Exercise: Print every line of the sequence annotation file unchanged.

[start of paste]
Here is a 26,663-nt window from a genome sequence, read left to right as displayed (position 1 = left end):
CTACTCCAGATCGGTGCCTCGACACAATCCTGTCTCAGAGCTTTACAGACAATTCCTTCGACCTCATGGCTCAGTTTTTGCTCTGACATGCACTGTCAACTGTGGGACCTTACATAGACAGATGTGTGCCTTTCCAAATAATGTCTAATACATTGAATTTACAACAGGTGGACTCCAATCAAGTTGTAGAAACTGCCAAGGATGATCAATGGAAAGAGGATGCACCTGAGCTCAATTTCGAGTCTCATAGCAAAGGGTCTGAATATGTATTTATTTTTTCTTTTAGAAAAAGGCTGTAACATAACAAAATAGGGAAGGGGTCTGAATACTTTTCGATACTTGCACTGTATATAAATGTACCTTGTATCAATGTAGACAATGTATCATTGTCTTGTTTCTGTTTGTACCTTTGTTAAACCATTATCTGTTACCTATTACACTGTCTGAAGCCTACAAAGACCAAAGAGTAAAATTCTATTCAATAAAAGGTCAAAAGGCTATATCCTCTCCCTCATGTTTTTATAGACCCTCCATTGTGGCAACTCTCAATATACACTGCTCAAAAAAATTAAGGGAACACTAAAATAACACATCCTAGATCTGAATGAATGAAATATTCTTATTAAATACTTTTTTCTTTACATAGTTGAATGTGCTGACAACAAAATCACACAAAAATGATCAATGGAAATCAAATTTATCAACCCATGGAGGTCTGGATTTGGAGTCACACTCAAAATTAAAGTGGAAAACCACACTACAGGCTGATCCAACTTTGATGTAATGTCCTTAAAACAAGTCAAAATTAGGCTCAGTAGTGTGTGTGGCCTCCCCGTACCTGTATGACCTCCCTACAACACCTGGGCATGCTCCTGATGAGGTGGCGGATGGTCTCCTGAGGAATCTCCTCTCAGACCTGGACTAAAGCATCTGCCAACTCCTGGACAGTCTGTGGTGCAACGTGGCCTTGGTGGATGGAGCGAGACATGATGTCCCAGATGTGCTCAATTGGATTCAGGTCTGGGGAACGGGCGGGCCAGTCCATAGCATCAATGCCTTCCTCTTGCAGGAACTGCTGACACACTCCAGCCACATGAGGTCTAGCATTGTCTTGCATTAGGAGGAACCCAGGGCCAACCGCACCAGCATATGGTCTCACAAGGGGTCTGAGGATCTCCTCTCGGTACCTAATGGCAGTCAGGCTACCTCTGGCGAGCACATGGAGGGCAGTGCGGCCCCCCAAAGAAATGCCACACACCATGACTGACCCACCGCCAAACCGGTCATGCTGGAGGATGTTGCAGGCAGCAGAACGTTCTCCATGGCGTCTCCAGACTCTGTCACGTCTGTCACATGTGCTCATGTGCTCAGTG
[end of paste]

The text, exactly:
Here is a 26,663-nt window from a genome sequence, read left to right as displayed (position 1 = left end):
CTACTCCAGATCGGTGCCTCGACACAATCCTGTCTCAGAGCTTTACAGACAATTCCTTCGACCTCATGGCTCAGTTTTTGCTCTGACATGCACTGTCAACTGTGGGACCTTACATAGACAGATGTGTGCCTTTCCAAATAATGTCTAATACATTGAATTTACAACAGGTGGACTCCAATCAAGTTGTAGAAACTGCCAAGGATGATCAATGGAAAGAGGATGCACCTGAGCTCAATTTCGAGTCTCATAGCAAAGGGTCTGAATATGTATTTATTTTTTCTTTTAGAAAAAGGCTGTAACATAACAAAATAGGGAAGGGGTCTGAATACTTTTCGATACTTGCACTGTATATAAATGTACCTTGTATCAATGTAGACAATGTATCATTGTCTTGTTTCTGTTTGTACCTTTGTTAAACCATTATCTGTTACCTATTACACTGTCTGAAGCCTACAAAGACCAAAGAGTAAAATTCTATTCAATAAAAGGTCAAAAGGCTATATCCTCTCCCTCATGTTTTTATAGACCCTCCATTGTGGCAACTCTCAATATACACTGCTCAAAAAAATTAAGGGAACACTAAAATAACACATCCTAGATCTGAATGAATGAAATATTCTTATTAAATACTTTTTTCTTTACATAGTTGAATGTGCTGACAACAAAATCACACAAAAATGATCAATGGAAATCAAATTTATCAACCCATGGAGGTCTGGATTTGGAGTCACACTCAAAATTAAAGTGGAAAACCACACTACAGGCTGATCCAACTTTGATGTAATGTCCTTAAAACAAGTCAAAATTAGGCTCAGTAGTGTGTGTGGCCTCCCCGTACCTGTATGACCTCCCTACAACACCTGGGCATGCTCCTGATGAGGTGGCGGATGGTCTCCTGAGGAATCTCCTCTCAGACCTGGACTAAAGCATCTGCCAACTCCTGGACAGTCTGTGGTGCAACGTGGCCTTGGTGGATGGAGCGAGACATGATGTCCCAGATGTGCTCAATTGGATTCAGGTCTGGGGAACGGGCGGGCCAGTCCATAGCATCAATGCCTTCCTCTTGCAGGAACTGCTGACACACTCCAGCCACATGAGGTCTAGCATTGTCTTGCATTAGGAGGAACCCAGGGCCAACCGCACCAGCATATGGTCTCACAAGGGGTCTGAGGATCTCCTCTCGGTACCTAATGGCAGTCAGGCTACCTCTGGCGAGCACATGGAGGGCAGTGCGGCCCCCCAAAGAAATGCCACACACCATGACTGACCCACCGCCAAACCGGTCATGCTGGAGGATGTTGCAGGCAGCAGAACGTTCTCCATGGCGTCTCCAGACTCTGTCACGTCTGTCACATGTGCTCATGTGCTCAGTG